31
  •  The induction method (Pavlovs procedure) and
    negative contingencies are good ways to examine
    Conditioned inhibition
  • if you are measuring behaviors that can be both
    increased and decreased
  • Bar Pressing
  • Sometimes, however, there is such a small amount
    of initial behavior that it cannot be decreased.
  • Under these circumstances special procedures are
    needed to examine conditioned inhibition.

32
  • Indirect methods for measuring conditioned
    inhibition.
  • Lets say that you have been running an experiment
    where you repeatedly present food (US) followed
    by a bell (CS) to dogs.
  • backward conditioning.
  • What behavior would you expect from the dog
    toward the bell?
  • no salivation.
  • Dogs, however do not salivate to bells normally
    anyway.
  • how would you know that the bell was inhibiting
    responding, rather than just being ignored?
  • Two procedures
  • Summation test
  • Retardation test.

33
  • In the summation test an animal is trained in two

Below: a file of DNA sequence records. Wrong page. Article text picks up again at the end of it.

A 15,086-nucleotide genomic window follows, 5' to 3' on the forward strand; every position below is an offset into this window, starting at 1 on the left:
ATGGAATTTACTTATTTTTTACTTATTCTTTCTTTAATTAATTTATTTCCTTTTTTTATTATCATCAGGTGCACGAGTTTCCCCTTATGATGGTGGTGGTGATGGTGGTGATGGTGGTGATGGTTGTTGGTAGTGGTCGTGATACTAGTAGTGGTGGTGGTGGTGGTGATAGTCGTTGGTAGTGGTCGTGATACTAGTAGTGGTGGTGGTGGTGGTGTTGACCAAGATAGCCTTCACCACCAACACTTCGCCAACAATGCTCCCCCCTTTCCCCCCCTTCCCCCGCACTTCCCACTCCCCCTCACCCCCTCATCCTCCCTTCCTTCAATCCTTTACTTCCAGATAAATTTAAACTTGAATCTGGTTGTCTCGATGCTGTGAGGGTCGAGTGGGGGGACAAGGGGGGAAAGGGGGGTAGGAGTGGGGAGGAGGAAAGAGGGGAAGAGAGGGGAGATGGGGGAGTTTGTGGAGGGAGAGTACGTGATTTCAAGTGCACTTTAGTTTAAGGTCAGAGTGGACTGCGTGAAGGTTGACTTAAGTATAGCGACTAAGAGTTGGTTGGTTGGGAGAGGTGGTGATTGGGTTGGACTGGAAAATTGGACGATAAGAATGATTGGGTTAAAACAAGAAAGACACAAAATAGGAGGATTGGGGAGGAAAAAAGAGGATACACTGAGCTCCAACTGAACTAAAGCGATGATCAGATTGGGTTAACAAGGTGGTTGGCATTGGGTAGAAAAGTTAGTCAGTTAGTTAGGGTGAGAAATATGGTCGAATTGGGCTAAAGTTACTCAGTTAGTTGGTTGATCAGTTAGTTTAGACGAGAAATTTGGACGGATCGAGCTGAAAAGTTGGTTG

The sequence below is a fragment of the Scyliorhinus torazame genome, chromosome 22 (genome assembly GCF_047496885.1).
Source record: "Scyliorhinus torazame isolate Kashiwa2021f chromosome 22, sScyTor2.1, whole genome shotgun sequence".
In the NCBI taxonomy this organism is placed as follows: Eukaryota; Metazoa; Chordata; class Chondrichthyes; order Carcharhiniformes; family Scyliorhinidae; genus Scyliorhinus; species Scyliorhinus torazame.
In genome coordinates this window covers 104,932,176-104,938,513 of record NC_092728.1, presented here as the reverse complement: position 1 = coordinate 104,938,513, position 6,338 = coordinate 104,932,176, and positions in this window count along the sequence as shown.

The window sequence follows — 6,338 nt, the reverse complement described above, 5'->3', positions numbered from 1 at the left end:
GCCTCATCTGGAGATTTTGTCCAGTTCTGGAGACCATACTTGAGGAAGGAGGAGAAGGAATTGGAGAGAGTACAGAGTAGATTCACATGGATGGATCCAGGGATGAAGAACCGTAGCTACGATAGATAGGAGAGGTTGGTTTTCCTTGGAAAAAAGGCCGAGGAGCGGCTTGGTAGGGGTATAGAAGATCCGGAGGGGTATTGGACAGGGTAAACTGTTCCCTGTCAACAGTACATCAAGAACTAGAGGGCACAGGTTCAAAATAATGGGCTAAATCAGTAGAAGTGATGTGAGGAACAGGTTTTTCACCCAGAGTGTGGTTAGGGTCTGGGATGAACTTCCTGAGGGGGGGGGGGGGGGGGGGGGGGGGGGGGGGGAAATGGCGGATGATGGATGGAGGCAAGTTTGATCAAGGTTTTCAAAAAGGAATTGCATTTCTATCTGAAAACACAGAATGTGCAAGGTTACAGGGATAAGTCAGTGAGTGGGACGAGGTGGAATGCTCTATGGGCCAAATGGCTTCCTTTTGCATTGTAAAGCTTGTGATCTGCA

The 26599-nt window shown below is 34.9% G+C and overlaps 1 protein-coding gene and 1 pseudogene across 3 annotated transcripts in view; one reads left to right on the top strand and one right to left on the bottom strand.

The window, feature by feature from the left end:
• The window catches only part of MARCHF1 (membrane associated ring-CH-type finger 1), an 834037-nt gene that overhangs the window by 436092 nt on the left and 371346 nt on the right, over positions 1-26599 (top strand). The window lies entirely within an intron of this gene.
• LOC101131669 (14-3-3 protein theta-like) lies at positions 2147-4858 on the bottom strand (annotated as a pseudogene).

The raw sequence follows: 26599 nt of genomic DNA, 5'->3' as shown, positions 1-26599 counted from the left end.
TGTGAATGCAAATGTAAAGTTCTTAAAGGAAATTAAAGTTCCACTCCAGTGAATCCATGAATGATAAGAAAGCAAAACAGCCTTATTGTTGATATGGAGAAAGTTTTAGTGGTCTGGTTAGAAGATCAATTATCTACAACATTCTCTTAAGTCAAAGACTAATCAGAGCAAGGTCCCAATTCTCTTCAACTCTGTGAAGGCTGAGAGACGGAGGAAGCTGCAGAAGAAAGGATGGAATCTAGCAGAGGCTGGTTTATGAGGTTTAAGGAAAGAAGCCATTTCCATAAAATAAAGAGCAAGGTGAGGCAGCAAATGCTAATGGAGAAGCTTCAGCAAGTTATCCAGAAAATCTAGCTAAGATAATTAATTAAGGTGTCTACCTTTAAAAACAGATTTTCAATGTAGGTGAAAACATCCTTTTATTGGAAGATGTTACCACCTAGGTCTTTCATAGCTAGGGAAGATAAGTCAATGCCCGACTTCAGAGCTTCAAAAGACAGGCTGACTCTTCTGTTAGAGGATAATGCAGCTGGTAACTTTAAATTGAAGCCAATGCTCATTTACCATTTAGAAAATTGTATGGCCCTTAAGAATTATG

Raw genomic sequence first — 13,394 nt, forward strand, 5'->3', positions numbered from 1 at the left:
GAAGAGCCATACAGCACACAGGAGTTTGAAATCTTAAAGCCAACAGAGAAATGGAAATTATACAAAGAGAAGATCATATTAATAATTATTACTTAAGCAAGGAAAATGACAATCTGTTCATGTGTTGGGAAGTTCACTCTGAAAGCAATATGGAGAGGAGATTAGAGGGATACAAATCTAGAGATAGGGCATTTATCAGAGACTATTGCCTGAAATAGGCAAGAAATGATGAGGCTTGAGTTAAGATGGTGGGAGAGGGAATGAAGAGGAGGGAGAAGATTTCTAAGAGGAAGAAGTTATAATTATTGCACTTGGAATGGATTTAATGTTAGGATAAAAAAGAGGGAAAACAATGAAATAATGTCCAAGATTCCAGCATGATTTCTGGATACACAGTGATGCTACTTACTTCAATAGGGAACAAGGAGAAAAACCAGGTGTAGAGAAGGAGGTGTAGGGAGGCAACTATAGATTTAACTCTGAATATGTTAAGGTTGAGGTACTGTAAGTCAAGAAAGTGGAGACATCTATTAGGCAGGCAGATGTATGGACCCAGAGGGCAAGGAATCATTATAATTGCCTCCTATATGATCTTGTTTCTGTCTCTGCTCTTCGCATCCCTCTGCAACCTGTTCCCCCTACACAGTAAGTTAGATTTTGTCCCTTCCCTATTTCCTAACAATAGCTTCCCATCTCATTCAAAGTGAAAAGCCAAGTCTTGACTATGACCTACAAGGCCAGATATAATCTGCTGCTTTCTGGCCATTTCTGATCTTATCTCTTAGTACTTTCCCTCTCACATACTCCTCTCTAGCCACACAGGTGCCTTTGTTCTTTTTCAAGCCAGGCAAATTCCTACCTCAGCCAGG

ways.
  • 1) they are trained that one (CS-) is a
    conditioned inhibitor using backward
    conditioning.
  • US(food)? CS1- (bell)
  • 2) they are trained that a second (CS) is a
    conditioned excitor
  • CS2( light)?US(food).
  • summation group
  • train US (food)?CS1- (bell)
  • CS2(light)?US(food)
  • test CS1- and CS2
  • Salivation to CS1?
  • Salivation to CS2?
  • Salivation to CS1- and CS2?
  • Note increasing the baseline (by conditioning
    salivation) allows us to see this
  • It is also interesting in its own right
  • independent learning about CSs and CS-s can
    summate

34
  • Retardation test
  • this is a simple idea
  • it should be more difficult to train an
    excitatory response to a stimulus that has become
    a conditioned inhibitor than it would be to one
    that has not become a conditioned inhibitor
  • retardation gp control
  • phase 1 US(food)?CS(bell)
  • phase 2 (10 tr) CS(bell)?(food)
    CS(bell)?(food)
  • test CS alone
    CS alone